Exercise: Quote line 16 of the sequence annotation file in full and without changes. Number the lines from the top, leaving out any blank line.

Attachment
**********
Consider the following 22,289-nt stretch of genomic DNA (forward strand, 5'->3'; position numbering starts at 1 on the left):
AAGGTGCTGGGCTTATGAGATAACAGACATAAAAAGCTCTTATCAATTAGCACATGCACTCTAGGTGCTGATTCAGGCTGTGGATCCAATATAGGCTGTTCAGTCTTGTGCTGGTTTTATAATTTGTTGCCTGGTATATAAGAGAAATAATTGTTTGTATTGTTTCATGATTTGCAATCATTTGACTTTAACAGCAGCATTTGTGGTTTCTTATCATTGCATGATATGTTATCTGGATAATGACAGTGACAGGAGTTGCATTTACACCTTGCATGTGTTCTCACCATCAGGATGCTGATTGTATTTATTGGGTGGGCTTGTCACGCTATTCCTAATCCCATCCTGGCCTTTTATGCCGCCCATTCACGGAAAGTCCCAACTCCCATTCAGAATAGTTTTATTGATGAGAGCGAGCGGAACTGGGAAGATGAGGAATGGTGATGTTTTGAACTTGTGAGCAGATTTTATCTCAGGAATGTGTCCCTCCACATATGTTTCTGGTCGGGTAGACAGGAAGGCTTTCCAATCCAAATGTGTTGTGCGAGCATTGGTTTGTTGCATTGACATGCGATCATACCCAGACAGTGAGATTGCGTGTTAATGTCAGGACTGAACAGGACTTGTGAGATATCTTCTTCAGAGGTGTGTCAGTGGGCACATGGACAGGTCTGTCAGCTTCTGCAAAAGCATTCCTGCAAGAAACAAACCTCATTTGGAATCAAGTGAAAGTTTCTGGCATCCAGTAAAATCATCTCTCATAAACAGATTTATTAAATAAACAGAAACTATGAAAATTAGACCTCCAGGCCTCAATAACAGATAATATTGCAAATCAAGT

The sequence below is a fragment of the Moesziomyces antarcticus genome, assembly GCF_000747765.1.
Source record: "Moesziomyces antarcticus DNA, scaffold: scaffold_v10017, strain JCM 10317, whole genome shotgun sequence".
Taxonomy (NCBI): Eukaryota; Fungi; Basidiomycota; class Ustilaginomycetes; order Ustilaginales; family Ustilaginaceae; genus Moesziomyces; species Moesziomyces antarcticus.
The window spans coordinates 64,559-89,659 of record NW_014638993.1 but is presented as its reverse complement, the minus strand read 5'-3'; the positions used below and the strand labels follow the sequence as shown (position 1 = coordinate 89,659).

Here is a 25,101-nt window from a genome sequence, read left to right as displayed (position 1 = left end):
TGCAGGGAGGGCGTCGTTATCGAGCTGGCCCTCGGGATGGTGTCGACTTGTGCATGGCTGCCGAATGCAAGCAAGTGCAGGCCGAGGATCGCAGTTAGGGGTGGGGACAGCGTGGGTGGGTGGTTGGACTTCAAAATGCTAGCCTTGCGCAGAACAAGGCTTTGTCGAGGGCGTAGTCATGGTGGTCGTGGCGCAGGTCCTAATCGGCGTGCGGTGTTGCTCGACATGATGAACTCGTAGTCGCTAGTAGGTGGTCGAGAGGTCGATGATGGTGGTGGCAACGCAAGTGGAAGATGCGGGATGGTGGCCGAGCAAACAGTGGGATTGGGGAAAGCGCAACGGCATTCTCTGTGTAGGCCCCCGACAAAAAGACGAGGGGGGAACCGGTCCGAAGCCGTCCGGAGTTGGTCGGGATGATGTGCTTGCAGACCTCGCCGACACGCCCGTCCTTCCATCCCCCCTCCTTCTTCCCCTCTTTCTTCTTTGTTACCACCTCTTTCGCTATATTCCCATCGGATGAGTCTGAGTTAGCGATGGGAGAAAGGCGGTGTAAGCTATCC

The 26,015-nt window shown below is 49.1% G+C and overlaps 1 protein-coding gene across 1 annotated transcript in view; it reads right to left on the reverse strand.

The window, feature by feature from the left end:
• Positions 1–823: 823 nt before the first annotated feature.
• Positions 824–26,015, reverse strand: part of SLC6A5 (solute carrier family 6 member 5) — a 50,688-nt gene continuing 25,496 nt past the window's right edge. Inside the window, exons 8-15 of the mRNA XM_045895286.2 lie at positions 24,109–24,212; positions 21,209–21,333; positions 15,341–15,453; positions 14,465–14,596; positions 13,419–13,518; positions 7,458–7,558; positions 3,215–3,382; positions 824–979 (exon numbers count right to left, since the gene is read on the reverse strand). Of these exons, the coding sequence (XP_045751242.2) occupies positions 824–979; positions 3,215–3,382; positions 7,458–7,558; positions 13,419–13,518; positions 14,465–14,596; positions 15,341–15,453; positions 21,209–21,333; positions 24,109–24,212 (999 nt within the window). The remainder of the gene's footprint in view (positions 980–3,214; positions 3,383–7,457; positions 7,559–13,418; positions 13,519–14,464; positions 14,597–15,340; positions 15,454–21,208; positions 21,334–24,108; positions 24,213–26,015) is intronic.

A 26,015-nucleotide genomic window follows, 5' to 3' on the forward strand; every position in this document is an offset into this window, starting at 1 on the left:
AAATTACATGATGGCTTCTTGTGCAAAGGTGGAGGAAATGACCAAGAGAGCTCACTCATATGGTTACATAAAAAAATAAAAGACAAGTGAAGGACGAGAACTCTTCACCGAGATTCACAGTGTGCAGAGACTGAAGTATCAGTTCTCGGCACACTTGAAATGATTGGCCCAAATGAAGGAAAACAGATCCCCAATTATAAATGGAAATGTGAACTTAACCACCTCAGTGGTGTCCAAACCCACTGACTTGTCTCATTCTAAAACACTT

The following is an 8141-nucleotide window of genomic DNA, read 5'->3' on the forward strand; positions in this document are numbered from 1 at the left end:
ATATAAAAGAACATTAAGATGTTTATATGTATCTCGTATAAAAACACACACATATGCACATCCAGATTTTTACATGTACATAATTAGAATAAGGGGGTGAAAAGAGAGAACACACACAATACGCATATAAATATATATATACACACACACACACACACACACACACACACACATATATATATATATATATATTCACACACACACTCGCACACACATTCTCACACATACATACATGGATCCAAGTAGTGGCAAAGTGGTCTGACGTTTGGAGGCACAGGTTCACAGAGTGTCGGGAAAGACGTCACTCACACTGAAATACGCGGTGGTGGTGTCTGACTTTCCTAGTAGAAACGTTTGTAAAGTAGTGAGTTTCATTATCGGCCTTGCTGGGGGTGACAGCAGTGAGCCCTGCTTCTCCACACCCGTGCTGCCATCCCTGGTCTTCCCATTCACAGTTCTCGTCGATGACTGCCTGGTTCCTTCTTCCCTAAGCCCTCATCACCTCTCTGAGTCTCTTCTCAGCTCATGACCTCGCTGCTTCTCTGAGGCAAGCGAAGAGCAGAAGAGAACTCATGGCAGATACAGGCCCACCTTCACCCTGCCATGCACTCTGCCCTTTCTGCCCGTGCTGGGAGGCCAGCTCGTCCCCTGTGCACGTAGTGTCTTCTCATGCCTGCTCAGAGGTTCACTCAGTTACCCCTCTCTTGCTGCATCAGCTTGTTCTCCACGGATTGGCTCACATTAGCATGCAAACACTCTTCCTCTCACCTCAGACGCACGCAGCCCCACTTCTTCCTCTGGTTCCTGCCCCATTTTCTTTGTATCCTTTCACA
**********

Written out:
ATATAAAAGAACATTAAGATGTTTATATGTATCTCGTATAAAAACACACACATATGCACATCCAGATTTTTACATGTACATAATTAGAATAAGGGGGTGAAAAGAGAGAACACACACAATACGCATATAAATATATATATACACACACACACACACACACACACACACACACATATATATATATATATATATTCACACACACACTCGCACACACATTCTCACACATACATACATGGATCCAAGTAGTGGCAAAGTGGTCTGACGTTTGGAGGCACAGGTTCACAGAGTGTCGGGAAAGACGTCACTCACACTGAAATACGCGGTGGTGGTGTCTGACTTTCCTAGTAGAAACGTTTGTAAAGTAGTGAGTTTCATTATCGGCCTTGCTGGGGGTGACAGCAGTGAGCCCTGCTTCTCCACACCCGTGCTGCCATCCCTGGTCTTCCCATTCACAGTTCTCGTCGATGACTGCCTGGTTCCTTCTTCCCTAAGCCCTCATCACCTCTCTGAGTCTCTTCTCAGCTCATGACCTCGCTGCTTCTCTGAGGCAAGCGAAGAGCAGAAGAGAACTCATGGCAGATACAGGCCCACCTTCACCCTGCCATGCACTCTGCCCTTTCTGCCCGTGCTGGGAGGCCAGCTCGTCCCCTGTGCACGTAGTGTCTTCTCATGCCTGCTCAGAGGTTCACTCAGTTACCCCTCTCTTGCTGCATCAGCTTGTTCTCCACGGATTGGCTCACATTAGCATGCAAACACTCTTCCTCTCACCTCAGACGCACGCAGCCCCACTTCTTCCTCTGGTTCCTGCCCCATTTTCTTTGTATCCTTTCACA